- Created by: rdowd40
- Created on: 18-04-19 18:51
Gender patterns in achievement
In the past, boys out-performed girls, but since the 1980s girls have improved more rapidly and now they do better than boys at all levels and in most subjects:
- At Key stages 1 to 3, girls do consistently better than boys, especially in English. In science and maths the gap is narrower.
- At GCSE, girls are around 10 percentage points ahead.
- At AS and A-level, girls more likely to pass, and to get higher grades, through the gap is narrower than at GCSE.
- Girls even do better in traditional boys' subject like sciences.
- More girls than boys go into higher education.
Reasons for improvement in girls' achievement
The possible reasons for improvements in girls' educational achievement can be divided into external and internal factors:
- External factors - factors outside the education system, such as home and family background, the job market and wider society.
- Internal factors - factors within schools and education system, such as the effect of schools' equal opportunities policies.
External factors and girls' achievement: The influ
Since the 1960s, feminists have challenged patriarchy in all areas of social life and rejected the traditional stereotypes of women as inferior to men in the home, work, education and law.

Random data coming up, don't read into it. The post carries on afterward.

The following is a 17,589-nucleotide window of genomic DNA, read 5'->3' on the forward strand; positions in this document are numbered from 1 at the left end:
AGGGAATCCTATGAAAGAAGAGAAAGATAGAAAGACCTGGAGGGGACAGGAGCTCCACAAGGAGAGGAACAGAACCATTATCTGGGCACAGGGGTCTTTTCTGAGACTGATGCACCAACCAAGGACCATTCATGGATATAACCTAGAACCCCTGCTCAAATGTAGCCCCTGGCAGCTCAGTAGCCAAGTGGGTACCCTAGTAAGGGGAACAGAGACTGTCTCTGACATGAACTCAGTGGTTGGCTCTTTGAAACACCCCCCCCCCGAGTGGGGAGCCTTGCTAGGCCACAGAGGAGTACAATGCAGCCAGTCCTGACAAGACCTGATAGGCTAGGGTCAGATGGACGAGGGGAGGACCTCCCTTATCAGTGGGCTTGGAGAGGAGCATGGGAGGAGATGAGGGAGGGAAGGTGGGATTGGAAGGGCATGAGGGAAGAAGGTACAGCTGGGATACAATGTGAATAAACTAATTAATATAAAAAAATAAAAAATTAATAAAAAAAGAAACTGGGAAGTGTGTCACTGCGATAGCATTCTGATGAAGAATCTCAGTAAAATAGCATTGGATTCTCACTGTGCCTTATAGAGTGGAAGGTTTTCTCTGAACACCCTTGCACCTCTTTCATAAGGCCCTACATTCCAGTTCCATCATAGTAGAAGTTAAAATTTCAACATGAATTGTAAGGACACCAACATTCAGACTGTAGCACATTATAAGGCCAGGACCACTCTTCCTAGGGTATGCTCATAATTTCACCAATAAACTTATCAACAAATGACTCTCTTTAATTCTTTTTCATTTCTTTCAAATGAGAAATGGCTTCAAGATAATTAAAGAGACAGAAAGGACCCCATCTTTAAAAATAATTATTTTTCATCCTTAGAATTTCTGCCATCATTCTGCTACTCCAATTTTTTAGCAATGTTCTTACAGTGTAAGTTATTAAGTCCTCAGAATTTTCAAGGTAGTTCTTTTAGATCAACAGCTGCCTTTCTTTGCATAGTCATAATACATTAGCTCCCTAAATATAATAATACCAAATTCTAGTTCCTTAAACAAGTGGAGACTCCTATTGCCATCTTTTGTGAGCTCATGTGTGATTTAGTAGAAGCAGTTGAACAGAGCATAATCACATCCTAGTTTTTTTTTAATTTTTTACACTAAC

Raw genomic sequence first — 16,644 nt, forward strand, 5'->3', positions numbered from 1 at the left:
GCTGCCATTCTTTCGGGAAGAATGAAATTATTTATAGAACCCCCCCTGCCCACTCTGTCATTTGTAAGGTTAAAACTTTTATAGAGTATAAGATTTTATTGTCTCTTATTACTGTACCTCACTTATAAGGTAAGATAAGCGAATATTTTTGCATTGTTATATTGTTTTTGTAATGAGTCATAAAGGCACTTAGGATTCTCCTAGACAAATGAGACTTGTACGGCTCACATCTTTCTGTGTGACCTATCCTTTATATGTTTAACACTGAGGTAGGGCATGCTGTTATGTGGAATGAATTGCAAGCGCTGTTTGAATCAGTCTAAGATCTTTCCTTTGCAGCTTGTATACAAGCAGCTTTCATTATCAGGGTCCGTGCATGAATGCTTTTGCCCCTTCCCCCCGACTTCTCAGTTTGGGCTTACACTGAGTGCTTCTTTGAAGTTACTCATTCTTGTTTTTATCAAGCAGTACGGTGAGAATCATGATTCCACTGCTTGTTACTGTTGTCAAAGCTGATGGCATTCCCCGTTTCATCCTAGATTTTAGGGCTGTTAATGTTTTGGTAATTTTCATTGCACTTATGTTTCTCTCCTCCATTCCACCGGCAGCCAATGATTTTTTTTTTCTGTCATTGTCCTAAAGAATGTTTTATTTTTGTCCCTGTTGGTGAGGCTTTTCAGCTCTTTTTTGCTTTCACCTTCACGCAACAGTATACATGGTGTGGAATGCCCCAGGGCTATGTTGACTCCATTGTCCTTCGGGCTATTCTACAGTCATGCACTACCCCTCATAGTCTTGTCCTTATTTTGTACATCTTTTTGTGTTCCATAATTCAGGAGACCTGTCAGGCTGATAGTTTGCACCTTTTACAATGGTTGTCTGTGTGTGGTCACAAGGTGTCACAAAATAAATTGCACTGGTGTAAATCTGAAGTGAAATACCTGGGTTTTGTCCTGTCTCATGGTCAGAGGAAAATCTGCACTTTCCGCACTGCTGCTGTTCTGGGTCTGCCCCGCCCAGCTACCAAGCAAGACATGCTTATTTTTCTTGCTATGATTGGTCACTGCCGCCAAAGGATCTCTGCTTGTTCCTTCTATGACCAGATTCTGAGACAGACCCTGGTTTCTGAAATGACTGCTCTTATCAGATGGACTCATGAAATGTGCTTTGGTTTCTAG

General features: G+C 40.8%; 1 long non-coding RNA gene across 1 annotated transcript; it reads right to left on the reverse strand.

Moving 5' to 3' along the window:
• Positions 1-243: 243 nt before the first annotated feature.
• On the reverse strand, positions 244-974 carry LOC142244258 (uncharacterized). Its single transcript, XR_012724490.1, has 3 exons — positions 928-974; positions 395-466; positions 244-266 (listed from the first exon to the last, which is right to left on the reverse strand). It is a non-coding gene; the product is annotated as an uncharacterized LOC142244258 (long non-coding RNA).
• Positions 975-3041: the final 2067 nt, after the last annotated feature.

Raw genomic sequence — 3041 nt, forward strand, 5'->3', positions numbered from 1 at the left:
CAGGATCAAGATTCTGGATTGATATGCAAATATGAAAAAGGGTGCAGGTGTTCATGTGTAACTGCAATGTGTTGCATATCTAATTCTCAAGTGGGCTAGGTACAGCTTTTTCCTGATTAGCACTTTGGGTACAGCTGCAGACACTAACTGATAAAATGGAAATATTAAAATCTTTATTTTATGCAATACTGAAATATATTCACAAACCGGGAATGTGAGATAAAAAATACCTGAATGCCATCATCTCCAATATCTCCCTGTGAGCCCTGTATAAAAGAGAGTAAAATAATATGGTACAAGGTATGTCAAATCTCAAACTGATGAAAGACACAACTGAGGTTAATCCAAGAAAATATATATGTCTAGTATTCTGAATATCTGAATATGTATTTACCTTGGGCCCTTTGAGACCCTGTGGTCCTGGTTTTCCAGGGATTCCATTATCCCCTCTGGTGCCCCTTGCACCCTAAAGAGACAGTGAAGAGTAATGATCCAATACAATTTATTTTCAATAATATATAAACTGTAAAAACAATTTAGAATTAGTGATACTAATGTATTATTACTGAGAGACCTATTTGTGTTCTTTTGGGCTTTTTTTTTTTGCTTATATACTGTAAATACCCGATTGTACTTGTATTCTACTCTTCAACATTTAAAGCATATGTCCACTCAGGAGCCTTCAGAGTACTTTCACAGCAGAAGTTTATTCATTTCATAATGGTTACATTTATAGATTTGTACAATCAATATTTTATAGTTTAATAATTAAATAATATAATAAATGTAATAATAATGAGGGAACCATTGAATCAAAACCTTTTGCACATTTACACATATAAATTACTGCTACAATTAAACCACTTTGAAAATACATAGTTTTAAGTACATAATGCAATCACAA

- Feminists have had an impact on women's rights and opportunities through campaigns to win changes in the law, e.g. on equal pay, outlawing **** in marriage etc.
- More broadly, feminists ideas are likely to have affected girls' self-image and aspirations. As a result, they are more motivated to do well in education.
External factors: Girls' changing perceptions and
Linking to the influence of feminism, studies show that there has been a major shift in how girls see themselves and their future:
Sharpe (1994) compared her two studies of working-class girls in the 1970s and 1990s. She found that in the 1970s, girls' priorities were 'love, marriage, husbands, children, jobs and careers, more or less in that order'. They saw their future in terms of a domestic role, not paid work. In the 1990s, priorities had switched to careers and being able to be independent.